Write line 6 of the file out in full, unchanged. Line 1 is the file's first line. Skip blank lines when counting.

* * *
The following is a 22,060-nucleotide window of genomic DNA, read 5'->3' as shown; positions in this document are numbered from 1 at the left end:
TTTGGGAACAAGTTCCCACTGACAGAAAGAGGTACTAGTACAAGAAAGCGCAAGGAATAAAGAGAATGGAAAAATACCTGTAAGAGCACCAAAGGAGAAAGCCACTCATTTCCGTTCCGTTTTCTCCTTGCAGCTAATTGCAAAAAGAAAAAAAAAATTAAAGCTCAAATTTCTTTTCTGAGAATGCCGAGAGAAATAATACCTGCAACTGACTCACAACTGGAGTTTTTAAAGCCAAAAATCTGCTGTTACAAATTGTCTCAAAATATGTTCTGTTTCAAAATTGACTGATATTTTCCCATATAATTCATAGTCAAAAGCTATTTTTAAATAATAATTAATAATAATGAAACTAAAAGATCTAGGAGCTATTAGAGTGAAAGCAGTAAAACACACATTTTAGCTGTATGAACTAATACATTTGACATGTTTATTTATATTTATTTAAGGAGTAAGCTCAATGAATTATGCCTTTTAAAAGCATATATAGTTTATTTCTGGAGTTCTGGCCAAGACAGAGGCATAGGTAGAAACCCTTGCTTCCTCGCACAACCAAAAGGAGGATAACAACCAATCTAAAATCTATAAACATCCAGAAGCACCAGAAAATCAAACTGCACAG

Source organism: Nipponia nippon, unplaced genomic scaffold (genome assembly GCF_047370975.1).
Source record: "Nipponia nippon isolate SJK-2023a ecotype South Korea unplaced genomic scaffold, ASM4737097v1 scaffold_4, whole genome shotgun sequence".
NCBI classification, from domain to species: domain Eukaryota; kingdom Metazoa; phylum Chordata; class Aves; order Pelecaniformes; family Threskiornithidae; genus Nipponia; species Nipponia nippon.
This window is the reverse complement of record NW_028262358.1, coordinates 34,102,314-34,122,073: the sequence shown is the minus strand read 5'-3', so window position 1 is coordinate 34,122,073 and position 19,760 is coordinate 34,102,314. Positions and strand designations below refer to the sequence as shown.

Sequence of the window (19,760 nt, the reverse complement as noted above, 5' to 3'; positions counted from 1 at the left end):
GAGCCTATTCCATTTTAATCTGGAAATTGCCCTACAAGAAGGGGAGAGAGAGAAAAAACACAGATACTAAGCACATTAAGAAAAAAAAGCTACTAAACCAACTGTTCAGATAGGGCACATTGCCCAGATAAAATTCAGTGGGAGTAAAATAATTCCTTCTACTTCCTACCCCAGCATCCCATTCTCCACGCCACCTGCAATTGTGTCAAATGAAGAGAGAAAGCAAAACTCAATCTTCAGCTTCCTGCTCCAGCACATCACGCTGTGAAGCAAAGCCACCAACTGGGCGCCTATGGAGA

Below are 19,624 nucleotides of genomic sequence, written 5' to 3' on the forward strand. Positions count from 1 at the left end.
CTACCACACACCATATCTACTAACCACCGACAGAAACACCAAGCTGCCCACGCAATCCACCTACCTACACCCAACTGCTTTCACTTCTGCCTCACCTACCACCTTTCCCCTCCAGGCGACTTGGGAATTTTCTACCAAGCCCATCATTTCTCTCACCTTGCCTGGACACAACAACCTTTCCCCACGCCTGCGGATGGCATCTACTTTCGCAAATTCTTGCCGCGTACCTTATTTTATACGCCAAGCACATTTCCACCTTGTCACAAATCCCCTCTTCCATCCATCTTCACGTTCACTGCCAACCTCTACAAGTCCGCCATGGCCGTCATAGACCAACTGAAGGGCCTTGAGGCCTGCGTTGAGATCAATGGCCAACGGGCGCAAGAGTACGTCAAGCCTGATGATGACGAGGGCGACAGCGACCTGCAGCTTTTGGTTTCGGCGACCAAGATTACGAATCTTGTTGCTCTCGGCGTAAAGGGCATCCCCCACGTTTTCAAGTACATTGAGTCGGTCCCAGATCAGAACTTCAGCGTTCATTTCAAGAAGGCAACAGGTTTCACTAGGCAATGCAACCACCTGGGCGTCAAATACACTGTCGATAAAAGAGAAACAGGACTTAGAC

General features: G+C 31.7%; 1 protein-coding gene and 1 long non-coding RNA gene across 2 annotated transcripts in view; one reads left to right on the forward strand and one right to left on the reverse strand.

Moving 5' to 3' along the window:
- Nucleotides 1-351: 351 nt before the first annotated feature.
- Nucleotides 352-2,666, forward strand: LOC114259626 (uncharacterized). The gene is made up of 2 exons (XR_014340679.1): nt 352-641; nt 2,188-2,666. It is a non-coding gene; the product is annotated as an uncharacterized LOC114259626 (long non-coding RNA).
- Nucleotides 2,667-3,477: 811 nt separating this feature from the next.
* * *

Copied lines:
This window is the reverse complement of record NW_028262358.1, coordinates 34,102,314-34,122,073: the sequence shown is the minus strand read 5'-3', so window position 1 is coordinate 34,122,073 and position 19,760 is coordinate 34,102,314. Positions and strand designations below refer to the sequence as shown.